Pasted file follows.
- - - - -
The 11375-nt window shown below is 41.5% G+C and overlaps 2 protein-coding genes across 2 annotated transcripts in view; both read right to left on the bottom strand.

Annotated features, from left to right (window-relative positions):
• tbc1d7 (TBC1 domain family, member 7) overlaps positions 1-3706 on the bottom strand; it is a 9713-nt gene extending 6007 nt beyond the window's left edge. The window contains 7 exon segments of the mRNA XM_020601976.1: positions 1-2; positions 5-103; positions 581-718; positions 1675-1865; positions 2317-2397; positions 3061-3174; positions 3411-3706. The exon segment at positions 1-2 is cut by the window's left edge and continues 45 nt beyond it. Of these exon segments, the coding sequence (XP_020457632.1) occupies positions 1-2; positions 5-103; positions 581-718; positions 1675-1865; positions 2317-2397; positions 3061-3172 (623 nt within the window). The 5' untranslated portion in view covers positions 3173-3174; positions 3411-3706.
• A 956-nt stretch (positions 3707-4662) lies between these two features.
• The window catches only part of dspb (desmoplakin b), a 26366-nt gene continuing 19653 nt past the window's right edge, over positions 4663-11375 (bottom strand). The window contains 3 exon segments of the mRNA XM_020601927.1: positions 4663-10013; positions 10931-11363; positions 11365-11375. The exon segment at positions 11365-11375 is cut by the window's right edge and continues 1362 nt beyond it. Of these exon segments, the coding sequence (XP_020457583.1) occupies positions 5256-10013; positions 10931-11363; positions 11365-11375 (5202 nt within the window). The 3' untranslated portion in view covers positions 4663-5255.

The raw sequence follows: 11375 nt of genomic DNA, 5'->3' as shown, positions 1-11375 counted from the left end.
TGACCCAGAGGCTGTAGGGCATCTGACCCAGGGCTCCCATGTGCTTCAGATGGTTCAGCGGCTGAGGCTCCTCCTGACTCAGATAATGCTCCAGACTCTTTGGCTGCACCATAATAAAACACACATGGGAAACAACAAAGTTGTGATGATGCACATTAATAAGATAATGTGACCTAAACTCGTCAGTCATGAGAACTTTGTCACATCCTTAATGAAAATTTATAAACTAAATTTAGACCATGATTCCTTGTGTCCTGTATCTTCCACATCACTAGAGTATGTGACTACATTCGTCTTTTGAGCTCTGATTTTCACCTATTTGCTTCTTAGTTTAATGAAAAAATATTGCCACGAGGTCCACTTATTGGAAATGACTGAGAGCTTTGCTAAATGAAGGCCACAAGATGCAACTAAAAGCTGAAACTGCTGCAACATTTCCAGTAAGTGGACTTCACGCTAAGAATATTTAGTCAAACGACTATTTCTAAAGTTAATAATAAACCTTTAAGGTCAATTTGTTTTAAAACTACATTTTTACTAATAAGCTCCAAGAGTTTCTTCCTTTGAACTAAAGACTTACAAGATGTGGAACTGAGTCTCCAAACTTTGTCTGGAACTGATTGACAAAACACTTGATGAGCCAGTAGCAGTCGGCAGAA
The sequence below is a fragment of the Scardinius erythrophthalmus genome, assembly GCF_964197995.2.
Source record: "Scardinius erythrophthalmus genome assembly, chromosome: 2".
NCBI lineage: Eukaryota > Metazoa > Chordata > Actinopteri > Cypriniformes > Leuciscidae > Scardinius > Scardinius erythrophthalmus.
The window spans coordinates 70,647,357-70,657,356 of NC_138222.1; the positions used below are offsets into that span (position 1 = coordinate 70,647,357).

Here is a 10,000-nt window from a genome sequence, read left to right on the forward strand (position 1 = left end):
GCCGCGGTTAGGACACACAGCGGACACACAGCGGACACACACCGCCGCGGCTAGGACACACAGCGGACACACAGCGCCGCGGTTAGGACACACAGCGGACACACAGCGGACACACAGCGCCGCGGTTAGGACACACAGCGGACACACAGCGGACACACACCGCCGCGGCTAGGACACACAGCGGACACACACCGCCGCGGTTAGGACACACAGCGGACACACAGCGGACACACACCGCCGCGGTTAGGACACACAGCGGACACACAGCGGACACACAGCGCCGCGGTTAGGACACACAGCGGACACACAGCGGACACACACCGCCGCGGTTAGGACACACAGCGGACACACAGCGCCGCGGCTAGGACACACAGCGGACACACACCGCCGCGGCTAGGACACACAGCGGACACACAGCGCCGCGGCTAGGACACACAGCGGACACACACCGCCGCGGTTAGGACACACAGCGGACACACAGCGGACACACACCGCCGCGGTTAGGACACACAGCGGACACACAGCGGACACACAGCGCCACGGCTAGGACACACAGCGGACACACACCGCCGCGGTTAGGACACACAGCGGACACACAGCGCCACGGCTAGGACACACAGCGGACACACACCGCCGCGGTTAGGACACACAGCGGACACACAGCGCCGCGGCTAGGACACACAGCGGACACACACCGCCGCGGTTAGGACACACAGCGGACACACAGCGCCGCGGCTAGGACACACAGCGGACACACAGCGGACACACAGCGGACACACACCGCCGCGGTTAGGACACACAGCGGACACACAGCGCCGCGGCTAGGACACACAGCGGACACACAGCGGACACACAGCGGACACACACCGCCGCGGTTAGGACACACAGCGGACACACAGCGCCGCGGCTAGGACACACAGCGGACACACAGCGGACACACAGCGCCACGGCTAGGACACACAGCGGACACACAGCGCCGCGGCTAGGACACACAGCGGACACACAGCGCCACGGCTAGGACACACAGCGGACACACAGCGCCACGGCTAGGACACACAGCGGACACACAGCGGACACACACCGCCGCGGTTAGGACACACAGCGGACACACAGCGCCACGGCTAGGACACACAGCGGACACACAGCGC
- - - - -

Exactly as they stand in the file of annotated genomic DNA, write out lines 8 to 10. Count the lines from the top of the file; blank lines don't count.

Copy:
The sequence below is a fragment of the Scardinius erythrophthalmus genome, assembly GCF_964197995.2.
Source record: "Scardinius erythrophthalmus genome assembly, chromosome: 2".
NCBI lineage: Eukaryota > Metazoa > Chordata > Actinopteri > Cypriniformes > Leuciscidae > Scardinius > Scardinius erythrophthalmus.